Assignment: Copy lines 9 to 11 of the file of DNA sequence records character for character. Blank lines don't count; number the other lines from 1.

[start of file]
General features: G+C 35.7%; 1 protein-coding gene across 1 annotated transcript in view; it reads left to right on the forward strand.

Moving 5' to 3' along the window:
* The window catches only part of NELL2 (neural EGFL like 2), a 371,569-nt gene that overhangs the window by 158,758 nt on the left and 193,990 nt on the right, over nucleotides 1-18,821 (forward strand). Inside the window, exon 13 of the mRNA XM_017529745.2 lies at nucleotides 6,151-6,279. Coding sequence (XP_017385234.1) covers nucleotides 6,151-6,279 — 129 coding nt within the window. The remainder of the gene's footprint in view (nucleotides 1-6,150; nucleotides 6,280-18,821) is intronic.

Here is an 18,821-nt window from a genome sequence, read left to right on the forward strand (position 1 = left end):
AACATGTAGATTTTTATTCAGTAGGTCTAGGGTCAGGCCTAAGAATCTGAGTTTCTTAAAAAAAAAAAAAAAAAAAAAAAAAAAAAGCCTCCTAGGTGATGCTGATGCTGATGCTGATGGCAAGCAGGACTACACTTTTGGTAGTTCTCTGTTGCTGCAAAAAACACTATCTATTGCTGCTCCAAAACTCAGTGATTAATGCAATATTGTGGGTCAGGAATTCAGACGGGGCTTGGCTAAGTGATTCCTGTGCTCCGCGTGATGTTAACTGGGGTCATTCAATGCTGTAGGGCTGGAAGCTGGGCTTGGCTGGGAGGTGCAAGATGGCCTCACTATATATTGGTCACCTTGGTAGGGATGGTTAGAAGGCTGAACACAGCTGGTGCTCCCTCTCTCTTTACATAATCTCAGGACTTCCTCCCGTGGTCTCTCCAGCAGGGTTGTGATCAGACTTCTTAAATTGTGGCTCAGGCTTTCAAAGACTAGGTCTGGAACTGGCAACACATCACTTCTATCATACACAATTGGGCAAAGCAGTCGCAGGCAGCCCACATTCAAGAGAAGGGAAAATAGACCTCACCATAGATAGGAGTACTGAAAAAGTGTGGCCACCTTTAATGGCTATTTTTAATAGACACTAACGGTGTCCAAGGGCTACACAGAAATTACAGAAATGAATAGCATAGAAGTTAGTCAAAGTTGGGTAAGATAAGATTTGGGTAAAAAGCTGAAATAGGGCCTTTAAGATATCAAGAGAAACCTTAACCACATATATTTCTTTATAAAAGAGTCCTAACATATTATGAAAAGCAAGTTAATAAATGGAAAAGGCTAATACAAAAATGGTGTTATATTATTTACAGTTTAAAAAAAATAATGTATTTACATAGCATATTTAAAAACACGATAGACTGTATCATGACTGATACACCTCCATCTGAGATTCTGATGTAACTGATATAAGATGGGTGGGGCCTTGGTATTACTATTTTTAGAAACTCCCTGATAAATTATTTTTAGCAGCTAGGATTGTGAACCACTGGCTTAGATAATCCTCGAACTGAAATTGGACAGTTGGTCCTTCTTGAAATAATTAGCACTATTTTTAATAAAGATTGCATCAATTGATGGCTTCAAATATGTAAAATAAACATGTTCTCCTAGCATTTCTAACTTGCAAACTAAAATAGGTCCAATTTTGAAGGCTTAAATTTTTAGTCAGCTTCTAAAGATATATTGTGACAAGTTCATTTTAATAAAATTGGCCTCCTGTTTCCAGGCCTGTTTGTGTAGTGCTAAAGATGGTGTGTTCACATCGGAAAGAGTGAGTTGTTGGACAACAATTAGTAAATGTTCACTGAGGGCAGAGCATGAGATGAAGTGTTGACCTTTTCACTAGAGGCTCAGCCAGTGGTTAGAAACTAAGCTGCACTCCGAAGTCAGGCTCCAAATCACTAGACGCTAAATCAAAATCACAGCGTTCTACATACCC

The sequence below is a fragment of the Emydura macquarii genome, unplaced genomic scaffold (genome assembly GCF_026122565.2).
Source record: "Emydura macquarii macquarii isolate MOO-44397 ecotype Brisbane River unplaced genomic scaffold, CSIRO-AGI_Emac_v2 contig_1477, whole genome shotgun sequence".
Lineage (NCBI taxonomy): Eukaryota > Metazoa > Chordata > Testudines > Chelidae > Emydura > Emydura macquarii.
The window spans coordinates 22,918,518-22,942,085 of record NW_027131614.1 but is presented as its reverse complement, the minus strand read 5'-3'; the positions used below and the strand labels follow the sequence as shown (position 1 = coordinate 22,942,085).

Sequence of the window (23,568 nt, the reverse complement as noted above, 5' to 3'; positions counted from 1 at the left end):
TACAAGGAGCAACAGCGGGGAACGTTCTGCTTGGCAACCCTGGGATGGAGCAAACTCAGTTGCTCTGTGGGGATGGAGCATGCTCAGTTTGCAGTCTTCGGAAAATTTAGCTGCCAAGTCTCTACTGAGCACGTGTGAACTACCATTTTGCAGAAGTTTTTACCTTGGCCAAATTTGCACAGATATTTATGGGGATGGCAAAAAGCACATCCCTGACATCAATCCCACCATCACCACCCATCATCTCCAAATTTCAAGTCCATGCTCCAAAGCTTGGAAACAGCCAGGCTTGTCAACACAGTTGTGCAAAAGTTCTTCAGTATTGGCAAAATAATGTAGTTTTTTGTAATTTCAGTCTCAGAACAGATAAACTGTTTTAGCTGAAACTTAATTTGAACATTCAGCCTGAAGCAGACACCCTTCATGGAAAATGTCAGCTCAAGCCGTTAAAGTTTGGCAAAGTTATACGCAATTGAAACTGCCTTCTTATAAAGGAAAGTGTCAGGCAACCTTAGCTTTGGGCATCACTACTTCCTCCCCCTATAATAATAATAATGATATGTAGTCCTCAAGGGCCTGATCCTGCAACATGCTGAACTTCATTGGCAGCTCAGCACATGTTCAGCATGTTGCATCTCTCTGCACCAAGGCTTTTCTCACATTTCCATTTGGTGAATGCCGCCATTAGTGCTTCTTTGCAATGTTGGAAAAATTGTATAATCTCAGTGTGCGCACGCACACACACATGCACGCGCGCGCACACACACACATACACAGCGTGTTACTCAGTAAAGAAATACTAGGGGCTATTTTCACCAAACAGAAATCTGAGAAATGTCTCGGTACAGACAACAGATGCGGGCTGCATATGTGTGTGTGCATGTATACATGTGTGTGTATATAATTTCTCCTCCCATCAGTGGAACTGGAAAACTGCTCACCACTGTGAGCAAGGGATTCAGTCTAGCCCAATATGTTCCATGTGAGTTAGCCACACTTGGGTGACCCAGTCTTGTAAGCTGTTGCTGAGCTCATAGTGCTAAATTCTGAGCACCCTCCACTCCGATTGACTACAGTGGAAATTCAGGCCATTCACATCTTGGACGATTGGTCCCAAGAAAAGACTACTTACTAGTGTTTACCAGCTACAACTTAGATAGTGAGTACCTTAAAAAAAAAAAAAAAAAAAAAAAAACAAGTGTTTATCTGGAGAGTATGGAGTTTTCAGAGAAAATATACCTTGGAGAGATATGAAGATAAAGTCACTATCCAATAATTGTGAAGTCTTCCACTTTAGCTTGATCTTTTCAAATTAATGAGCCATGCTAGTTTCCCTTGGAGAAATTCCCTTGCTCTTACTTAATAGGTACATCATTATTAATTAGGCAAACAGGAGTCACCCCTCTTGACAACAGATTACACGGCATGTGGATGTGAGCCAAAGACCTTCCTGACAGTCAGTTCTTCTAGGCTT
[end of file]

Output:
The window spans coordinates 22,918,518-22,942,085 of record NW_027131614.1 but is presented as its reverse complement, the minus strand read 5'-3'; the positions used below and the strand labels follow the sequence as shown (position 1 = coordinate 22,942,085).

Sequence of the window (23,568 nt, the reverse complement as noted above, 5' to 3'; positions counted from 1 at the left end):
TACAAGGAGCAACAGCGGGGAACGTTCTGCTTGGCAACCCTGGGATGGAGCAAACTCAGTTGCTCTGTGGGGATGGAGCATGCTCAGTTTGCAGTCTTCGGAAAATTTAGCTGCCAAGTCTCTACTGAGCACGTGTGAACTACCATTTTGCAGAAGTTTTTACCTTGGCCAAATTTGCACAGATATTTATGGGGATGGCAAAAAGCACATCCCTGACATCAATCCCACCATCACCACCCATCATCTCCAAATTTCAAGTCCATGCTCCAAAGCTTGGAAACAGCCAGGCTTGTCAACACAGTTGTGCAAAAGTTCTTCAGTATTGGCAAAATAATGTAGTTTTTTGTAATTTCAGTCTCAGAACAGATAAACTGTTTTAGCTGAAACTTAATTTGAACATTCAGCCTGAAGCAGACACCCTTCATGGAAAATGTCAGCTCAAGCCGTTAAAGTTTGGCAAAGTTATACGCAATTGAAACTGCCTTCTTATAAAGGAAAGTGTCAGGCAACCTTAGCTTTGGGCATCACTACTTCCTCCCCCTATAATAATAATAATGATATGTAGTCCTCAAGGGCCTGATCCTGCAACATGCTGAACTTCATTGGCAGCTCAGCACATGTTCAGCATGTTGCATCTCTCTGCACCAAGGCTTTTCTCACATTTCCATTTGGTGAATGCCGCCATTAGTGCTTCTTTGCAATGTTGGAAAAATTGTATAATCTCAGTGTGCGCACGCACACACACATGCACGCGCGCGCACACACACACATACACAGCGTGTTACTCAGTAAAGAAATACTAGGGGCTATTTTCACCAAACAGAAATCTGAGAAATGTCTCGGTACAGACAACAGATGCGGGCTGCATATGTGTGTGTGCATGTATACATGTGTGTGTATATAATTTCTCCTCCCATCAGTGGAACTGGAAAACTGCTCACCACTGTGAGCAAGGGATTCAGTCTAGCCCAATATGTTCCATGTGAGTTAGCCACACTTGGGTGACCCAGTCTTGTAAGCTGTTGCTGAGCTCATAGTGCTAAATTCTGAGCACCCTCCACTCCGATTGACTACAGTGGAAATTCAGGCCATTCACATCTTGGACGATTGGTCCCAAGAAAAGACTACTTACTAGTGTTTACCAGCTACAACTTAGATAGTGAGTACCTTAAAAAAAAAAAAAAAAAAAAAAAAACAAGTGTTTATCTGGAGAGTATGGAGTTTTCAGAGAAAATATACCTTGGAGAGATATGAAGATAAAGTCACTATCCAATAATTGTGAAGTCTTCCACTTTAGCTTGATCTTTTCAAATTAATGAGCCATGCTAGTTTCCCTTGGAGAAATTCCCTTGCTCTTACTTAATAGGTACATCATTATTAATTAGGCAAACAGGAGTCACCCCTCTTGACAACAGATTACACGGCATGTGGATGTGAGCCAAAGACCTTCCTGACAGTCAGTTCTTCTAGGCTT